What makes Rolfing different than massage, chiropractic, or physical therapy?

back-pain-austin-rolfing

One of the most common misconceptions about Rolfing Structural Integration is that it is a nothing more than a type of very deep massage. There are many varieties of massage, which can be particularly effective for loosening tight tissue, reducing stress, detoxing the body and evoking an increased feeling of relaxation and well-being. Since these benefits are also a byproduct of Rolfing SI, the general public experience confusion as to the precise difference between our work and the proliferation of effective touch modalities currently available.

Ray McCall, a Certified Advanced Rolfer in Boulder, once said that what Rolfers do can be summed up in three words: palpation, discrimination and integration. We palpate, or touch the tissue, feeling for imbalances in tissue texture, quality and temperature to determine where we need to work. We discriminate, or separate fascial layers that adhere and muscles that have been pulled out of position by strain or injury. Finally, we integrate the body, relating its segments in an improved relationship, bringing physical balance in the gravitational field. Other soft-tissue manipulation methods, including massage, are quite good at the first two, but do not balance the body in gravity.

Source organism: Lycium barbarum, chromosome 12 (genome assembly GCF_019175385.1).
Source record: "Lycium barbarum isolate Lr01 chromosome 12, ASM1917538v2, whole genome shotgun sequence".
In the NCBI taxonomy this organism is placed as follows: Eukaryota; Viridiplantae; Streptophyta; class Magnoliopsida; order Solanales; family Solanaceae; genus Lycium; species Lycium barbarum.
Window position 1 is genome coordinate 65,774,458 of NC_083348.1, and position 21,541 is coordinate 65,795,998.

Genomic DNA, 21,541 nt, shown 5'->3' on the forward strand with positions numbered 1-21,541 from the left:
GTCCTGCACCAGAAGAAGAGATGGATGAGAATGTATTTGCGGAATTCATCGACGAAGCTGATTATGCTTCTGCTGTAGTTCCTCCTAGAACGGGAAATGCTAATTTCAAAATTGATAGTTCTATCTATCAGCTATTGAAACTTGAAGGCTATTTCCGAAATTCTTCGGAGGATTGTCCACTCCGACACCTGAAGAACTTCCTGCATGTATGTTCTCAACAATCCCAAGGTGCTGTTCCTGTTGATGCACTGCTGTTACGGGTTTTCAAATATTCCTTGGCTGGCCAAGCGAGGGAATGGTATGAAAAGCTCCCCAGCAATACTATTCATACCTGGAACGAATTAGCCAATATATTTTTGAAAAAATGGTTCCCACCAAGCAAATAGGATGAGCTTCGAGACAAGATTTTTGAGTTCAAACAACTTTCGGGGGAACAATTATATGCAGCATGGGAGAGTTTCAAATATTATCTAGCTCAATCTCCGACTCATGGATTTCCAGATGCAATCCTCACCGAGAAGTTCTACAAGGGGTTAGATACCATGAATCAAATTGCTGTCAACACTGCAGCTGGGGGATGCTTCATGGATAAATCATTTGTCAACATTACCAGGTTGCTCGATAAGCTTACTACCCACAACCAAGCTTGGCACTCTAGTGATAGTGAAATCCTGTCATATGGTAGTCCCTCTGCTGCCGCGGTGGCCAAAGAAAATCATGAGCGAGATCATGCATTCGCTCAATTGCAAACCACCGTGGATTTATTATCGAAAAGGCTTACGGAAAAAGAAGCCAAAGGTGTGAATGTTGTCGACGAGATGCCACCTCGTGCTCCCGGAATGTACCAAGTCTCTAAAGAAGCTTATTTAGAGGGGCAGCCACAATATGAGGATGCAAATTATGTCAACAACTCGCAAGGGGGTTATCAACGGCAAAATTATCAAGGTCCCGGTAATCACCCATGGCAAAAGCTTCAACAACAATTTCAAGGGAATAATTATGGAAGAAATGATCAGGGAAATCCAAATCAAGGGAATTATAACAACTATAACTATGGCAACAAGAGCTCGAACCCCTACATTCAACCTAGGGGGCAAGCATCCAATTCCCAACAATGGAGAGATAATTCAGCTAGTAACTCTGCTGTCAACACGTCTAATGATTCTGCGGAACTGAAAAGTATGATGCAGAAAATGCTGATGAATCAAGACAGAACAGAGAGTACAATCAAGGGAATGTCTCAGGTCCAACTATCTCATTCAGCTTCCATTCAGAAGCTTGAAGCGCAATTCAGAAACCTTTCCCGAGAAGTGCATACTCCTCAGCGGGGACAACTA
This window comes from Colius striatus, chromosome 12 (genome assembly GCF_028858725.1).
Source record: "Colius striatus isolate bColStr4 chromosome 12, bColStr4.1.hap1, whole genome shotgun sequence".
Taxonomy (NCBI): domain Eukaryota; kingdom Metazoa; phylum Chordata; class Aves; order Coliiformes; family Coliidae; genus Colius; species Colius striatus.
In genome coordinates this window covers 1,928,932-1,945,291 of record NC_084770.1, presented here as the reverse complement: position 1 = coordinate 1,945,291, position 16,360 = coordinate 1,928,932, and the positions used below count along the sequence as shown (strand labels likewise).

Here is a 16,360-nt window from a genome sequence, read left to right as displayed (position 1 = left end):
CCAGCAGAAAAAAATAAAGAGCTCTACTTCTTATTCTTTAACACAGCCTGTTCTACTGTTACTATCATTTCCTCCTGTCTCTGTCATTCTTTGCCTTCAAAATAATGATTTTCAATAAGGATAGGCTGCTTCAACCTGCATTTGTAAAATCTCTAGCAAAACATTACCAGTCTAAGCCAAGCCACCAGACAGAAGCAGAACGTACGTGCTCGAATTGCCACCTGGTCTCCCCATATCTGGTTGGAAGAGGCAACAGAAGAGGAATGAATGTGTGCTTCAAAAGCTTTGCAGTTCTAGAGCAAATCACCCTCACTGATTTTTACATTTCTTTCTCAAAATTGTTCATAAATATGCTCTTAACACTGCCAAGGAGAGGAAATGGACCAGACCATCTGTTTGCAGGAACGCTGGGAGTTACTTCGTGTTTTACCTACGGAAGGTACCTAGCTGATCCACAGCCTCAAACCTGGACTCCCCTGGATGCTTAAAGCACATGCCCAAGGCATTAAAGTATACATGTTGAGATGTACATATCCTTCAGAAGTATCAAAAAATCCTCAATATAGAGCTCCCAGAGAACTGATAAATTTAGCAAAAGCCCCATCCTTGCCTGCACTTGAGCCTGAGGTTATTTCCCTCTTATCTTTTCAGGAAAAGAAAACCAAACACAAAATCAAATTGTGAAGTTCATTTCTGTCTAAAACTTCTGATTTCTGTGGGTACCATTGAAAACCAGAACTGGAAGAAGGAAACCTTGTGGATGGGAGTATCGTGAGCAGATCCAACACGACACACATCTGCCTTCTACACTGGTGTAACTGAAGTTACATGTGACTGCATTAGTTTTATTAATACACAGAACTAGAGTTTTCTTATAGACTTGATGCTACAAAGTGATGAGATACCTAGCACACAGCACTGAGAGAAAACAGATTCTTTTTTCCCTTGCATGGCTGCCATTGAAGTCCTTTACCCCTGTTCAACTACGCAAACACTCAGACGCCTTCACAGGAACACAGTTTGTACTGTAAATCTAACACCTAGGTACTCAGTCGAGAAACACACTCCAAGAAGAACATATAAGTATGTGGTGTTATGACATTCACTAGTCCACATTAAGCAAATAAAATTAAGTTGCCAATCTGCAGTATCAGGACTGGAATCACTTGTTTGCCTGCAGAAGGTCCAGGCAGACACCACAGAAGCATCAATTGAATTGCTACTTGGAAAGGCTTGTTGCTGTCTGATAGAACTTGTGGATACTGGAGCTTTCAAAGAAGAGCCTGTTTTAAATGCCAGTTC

As Dr. Rolf used to say: “It is easy to take a body apart, but it takes skill and understanding to put it back together.” The true genius of her method is the art and science of reshaping and reorganizing human structure according to clearly defined principles in a systematic and consistent manner for long term results.

In addition to our skill as structural integrators, we are also educators, a point Dr. Rolf stressed frequently in her training classes. The role of teacher is something every Rolfer takes seriously. In each session, Rolfers seek to impart insights to clients to increase their awareness and understanding, to help the client make the work we do their own. Our job is to make ourselves obsolete, by empowering our clients to take charge of their own physical and emotional health. Influencing the structural evolution of man on a global level was Dr. Rolf’s fondest dream.

 

What are the Benefits of Rolfing?austin-posture-improvement-rolfing